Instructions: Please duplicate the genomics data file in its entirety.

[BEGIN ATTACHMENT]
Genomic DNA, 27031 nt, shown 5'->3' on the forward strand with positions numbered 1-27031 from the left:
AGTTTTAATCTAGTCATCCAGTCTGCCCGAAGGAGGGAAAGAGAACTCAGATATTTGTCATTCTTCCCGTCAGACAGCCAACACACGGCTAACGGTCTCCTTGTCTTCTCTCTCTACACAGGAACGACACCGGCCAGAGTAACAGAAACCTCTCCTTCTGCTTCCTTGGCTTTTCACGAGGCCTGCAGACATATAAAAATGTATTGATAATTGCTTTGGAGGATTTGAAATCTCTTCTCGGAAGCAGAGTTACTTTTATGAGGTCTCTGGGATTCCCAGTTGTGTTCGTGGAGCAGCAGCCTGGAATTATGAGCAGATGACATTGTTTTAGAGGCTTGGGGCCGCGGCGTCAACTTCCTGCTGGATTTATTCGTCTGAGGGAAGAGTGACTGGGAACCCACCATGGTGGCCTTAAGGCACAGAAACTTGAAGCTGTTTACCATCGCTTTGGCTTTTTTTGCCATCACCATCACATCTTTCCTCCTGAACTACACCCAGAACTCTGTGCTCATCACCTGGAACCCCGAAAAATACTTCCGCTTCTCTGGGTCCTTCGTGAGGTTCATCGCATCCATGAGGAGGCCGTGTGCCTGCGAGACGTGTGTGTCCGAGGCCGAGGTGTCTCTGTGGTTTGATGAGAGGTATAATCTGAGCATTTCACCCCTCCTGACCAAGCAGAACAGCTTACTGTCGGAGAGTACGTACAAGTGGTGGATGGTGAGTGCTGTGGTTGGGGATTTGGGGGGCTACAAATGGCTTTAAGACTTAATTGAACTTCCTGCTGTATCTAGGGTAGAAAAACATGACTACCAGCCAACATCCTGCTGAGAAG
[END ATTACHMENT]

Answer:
Genomic DNA, 27031 nt, shown 5'->3' on the forward strand with positions numbered 1-27031 from the left:
AGTTTTAATCTAGTCATCCAGTCTGCCCGAAGGAGGGAAAGAGAACTCAGATATTTGTCATTCTTCCCGTCAGACAGCCAACACACGGCTAACGGTCTCCTTGTCTTCTCTCTCTACACAGGAACGACACCGGCCAGAGTAACAGAAACCTCTCCTTCTGCTTCCTTGGCTTTTCACGAGGCCTGCAGACATATAAAAATGTATTGATAATTGCTTTGGAGGATTTGAAATCTCTTCTCGGAAGCAGAGTTACTTTTATGAGGTCTCTGGGATTCCCAGTTGTGTTCGTGGAGCAGCAGCCTGGAATTATGAGCAGATGACATTGTTTTAGAGGCTTGGGGCCGCGGCGTCAACTTCCTGCTGGATTTATTCGTCTGAGGGAAGAGTGACTGGGAACCCACCATGGTGGCCTTAAGGCACAGAAACTTGAAGCTGTTTACCATCGCTTTGGCTTTTTTTGCCATCACCATCACATCTTTCCTCCTGAACTACACCCAGAACTCTGTGCTCATCACCTGGAACCCCGAAAAATACTTCCGCTTCTCTGGGTCCTTCGTGAGGTTCATCGCATCCATGAGGAGGCCGTGTGCCTGCGAGACGTGTGTGTCCGAGGCCGAGGTGTCTCTGTGGTTTGATGAGAGGTATAATCTGAGCATTTCACCCCTCCTGACCAAGCAGAACAGCTTACTGTCGGAGAGTACGTACAAGTGGTGGATGGTGAGTGCTGTGGTTGGGGATTTGGGGGGCTACAAATGGCTTTAAGACTTAATTGAACTTCCTGCTGTATCTAGGGTAGAAAAACATGACTACCAGCCAACATCCTGCTGAGAAG